My model is based on what they have been doing, but not nearly as organised. I expect some initial chaos, okay quite a bit, as we settle into the groove of working on things all over the place. Chaos is okay, there is mathematics in chaos too. And this blog is where I will scream for help or just scream for the sake of screaming. Maybe I’ll be screaming and noone will be there, in my own private blog. I can scream at the little red dot highlighting Viet Nam on my widget map thingie showing me who reads by blog (I want one), then realise I am screaming at myself. It’s like that if scream in a forest and noone can hear you question. Hopefully I will also jump and down excitedly, and virtually, when things feel fine and groovy.

To keep this learning groove grooving **#AoD **has different facets to keep students engaged, I hope. There are video tutorials from a variety of sources on the internet, games (you should check out www.mangahigh.com), interactive online activities, movies and fun videos, brain breaks and even online quizzes that send the results straight to me as well as the students from www.thatquiz.org.

**The goals of #AoD are:**

- students in my classes learn algebra at their own pace
- students ENJOY learning mathematics
- students see, hear, smell, touch and taste the mathematics all around them
- students becomes better at being independent learners
- students help to teach the world mathematics

Big dreams, I know, and kind of bold, but definitely exciting too in mathsy techy geeky kind of way. We want our students to be risk takers and think outside the box, so here I go…

Am I nervous? A little, yes. Am I ready? I hope so…

“I am always doing that which I cannot do, in order that I may learn how to do it.” Pablo Picasso

This is a fabulous idea. A colleague of mine at work tried something similar for exponential functions and he found it worked great.

When possible, group the students together, or let them form their own groups. Now each group is 1 place for you to go check in with and they have each other to ask questions.

Assess for understanding lots. Students should be able to online quizzes over and over again (through http://thatquiz.org, http://assistment.org or various others) until they are sure they understand how to do a topic, then they can move on. Think of this as formative assessment, and I’d make sure never to count any of these quizzes in a final grade. Once a student indicates that they have mastered a topic, then you can move on.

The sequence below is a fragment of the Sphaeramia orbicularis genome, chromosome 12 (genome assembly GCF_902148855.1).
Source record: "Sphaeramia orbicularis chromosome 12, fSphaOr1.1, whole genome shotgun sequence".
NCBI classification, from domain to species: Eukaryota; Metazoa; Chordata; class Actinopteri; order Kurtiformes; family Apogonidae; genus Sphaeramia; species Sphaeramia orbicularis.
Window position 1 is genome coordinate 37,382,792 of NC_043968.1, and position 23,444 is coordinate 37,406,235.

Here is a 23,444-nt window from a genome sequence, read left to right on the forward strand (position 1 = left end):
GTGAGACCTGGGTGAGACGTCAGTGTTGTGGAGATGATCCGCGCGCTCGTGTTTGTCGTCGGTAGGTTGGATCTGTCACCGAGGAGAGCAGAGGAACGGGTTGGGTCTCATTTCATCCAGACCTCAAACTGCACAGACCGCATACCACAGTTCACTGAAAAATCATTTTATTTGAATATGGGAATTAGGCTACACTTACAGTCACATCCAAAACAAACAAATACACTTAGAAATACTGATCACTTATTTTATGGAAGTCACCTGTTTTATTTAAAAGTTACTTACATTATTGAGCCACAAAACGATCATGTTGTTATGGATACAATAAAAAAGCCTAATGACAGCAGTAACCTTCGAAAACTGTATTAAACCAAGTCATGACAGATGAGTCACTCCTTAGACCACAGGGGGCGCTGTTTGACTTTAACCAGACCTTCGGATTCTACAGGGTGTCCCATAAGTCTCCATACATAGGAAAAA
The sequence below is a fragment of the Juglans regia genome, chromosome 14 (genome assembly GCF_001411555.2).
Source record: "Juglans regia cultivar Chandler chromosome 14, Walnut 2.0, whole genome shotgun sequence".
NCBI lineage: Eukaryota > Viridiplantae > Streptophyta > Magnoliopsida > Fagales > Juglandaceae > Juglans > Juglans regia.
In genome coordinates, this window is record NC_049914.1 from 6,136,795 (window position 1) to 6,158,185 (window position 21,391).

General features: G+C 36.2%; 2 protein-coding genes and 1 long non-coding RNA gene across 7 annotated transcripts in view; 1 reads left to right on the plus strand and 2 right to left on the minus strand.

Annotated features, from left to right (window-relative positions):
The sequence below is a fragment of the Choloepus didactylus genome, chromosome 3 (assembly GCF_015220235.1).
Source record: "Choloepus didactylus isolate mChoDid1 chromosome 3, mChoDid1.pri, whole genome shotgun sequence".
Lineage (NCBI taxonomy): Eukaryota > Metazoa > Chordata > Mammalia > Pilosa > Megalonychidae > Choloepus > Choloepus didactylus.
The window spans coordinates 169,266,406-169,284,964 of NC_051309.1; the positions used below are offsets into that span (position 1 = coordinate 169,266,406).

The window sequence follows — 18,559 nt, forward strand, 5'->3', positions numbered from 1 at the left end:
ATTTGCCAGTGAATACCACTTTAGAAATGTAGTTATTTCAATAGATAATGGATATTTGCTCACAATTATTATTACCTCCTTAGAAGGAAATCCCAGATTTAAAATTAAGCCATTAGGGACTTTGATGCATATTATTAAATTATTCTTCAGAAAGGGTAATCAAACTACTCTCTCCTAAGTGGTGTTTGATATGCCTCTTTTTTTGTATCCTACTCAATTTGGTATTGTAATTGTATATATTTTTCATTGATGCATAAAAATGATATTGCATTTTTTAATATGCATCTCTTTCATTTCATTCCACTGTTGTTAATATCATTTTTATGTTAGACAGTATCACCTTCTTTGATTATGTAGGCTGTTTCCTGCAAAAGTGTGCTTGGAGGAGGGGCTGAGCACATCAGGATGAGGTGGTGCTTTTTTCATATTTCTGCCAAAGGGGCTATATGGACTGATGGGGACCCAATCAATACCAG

Ideally at the end of the semester/course, you indicate what the student has mastered rather than a percentage for a grade.

This can be an isolating experience. Pause often and find collaborative projects for the students to work on together. This might be creating their own videos to explain the topics, or working on extension problems in algebra (like the frogs jumping over each other in the lily pad examples) together.

I also think that a lot of good can come from the students constructing their own wiki of the various video resources out there. I had my students create a Google site and then sort the curriculum we have to cover into various pages, and then find appropriate videos on the Khan Academy website to use for their learning.

I’ll be following this project to see how it turns out.

Thanks for the feedback. It’s really appreciated. I’d love to see the exponential functions one.

I think we can gather once a week for a maths movie too. Ask students to find and present them as we get further into the course. We will be doing the frog assignment, also in wikispaces and two more assessments as a group. I am still refining these.

One of my concerns was how isolating it could be, so I hope these and your ideas help. I think students will also provide some good ideas.

thatquiz.org is formative and we discussed that in our classes today. It’s there for when they feel they have mastered a skill, to check if their feeling is correct. We used the analogy of someone thinking they are a really good dancer, then they see themselves on video – hmmmm.

No percentages as we are an MYP school.